RSS

Get automatic updates delivered straight to your inbox.

Connect with Steve Sipress

LinkedIn

My Review Of The Movie “Jobs”

Steve Jobs movie quote

Seen any bad movies lately?

I have.

Last week, I attended an event in New York City with 120 of the world’s top entrepreneurs. It was extremely motivating and energizing (and hugely profitable!) to spend two days with the likes of Jay Abraham, Tim Ferriss, Peter Diamandis and other brilliant business leaders from around the world.

My friend Steve Sims, CEO of the world’s #1 luxury travel company Bluefish, arranged for us to see a sneak preview of the movie “Jobs” the night before its official release to the public.

This seemed to be a perfect fit for our group after two full days of connecting, brainstorming and sharing a considerable amount of business- and life-changing information, since it was a “biopic” about perhaps the greatest entrepreneur of our time: the late Steve Jobs, founder of Apple and Pixar.

We walked a short two blocks from the site of the event to a Times Square movie theater for our private screening, all abuzz with excitement about what we were about to experience.

But then they showed the movie.

First, let me say that I thought the acting was good. And I also thought they did a super job of taking us back to the 70’s. It was a blast seeing all of the cars, fashion and hairdo’s of the day, and brought back all kinds of fun memories for me.

But it just wasn’t fun watching the movie itself.

All I kept thinking during the whole thing was, “Wow. This HAD to be made by someone who doesn’t know or like entrepreneurs in general, and Steve Jobs in particular.”

All entrepreneurs experience more downs than ups, in both our business and personal lives. We’re all living, breathing examples of the saying, “You must fail your way to success.”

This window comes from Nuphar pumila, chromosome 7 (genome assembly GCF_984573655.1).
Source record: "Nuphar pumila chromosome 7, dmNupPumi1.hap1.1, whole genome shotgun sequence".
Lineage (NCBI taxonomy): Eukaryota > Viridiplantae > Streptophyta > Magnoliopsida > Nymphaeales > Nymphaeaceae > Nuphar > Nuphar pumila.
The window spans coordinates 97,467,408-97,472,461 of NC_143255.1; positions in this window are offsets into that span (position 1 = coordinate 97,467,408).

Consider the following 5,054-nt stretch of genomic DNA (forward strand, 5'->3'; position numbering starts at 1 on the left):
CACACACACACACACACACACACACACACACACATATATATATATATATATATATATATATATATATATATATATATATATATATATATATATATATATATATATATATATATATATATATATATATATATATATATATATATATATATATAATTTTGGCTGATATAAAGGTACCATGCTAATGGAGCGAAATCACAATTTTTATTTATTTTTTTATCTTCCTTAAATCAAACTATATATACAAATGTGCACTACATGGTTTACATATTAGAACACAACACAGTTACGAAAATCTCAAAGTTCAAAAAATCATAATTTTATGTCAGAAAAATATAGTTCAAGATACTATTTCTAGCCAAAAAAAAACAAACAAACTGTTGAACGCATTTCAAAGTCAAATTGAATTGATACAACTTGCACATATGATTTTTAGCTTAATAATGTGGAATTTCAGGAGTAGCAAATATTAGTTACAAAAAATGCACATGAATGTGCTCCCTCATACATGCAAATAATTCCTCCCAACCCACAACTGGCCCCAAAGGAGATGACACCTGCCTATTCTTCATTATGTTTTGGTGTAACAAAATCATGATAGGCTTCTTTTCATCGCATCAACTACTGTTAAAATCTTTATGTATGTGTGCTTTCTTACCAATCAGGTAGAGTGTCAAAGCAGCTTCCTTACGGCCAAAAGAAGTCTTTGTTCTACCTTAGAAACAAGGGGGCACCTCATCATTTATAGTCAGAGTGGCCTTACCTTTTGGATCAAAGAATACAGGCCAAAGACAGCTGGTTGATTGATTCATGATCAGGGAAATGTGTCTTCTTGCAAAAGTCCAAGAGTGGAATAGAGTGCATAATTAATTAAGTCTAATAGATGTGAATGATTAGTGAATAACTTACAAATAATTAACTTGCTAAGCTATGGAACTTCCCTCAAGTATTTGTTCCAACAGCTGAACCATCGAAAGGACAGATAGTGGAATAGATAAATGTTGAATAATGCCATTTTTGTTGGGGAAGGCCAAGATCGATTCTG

So if you put together a chronological history of our lives, treating every event as if it were equally important, our stories would be made up of many more negatives than positives. However, as entrepreneurs, we know and accept the fact that the benefits of our relatively few successes will far outweigh the losses of our failures.

The same is true, of course, of the life of Steve Jobs.

But you wouldn’t know that from watching this movie.

It seemed like every personal and professional shortcoming Jobs had was noted – and magnified. But there wasn’t nearly enough focus on or celebration of his successes, if you ask me – or any other successful entrepreneur.

I won’t spoil it for you in case you haven’t yet seen the movie (this is DEFINITELY one you should wait to see on TV or rent from Redbox for a buck, if you really insist on seeing it at all), but I will share with you part of a conversation I had right after our pre-release screening with a clearly-disappointed Brendon Burchard:

The gist of Brendon’s complaint was how the movie didn’t even mention Jobs’ greatest successes or show the ways in which his genius revolutionized several industries and changed the world for the better – yet it took great pains to detail all kinds of faults he had and mistakes he made.

It also conveniently ignored some MAJOR positive things about Jobs’ early partner, Steve Wozniak, including how he generously gave millions of dollars to his fellow Apple co-founders out of his own personal share of the company’s fortune.

In fact, there really was hardly anything positive at all in this film about any businessperson.

And sadly, every single high achiever I talked to after the screening had a similar reaction to the film as Brendon and I did.

Which is really too bad, because we were all so excited about it.

Before we actually saw it.

How about you?

Have you seen the film?

I’d love to read your review in a comment below.

16 Responses to My Review Of The Movie “Jobs”

  1. Jerry Reply

    August 21, 2013 at 6:07 am

    Apparently a lot of others shared your reaction, since the movie bombed.

    Thanks for the warning.

    • Steve Sipress Reply

      August 22, 2013 at 12:25 pm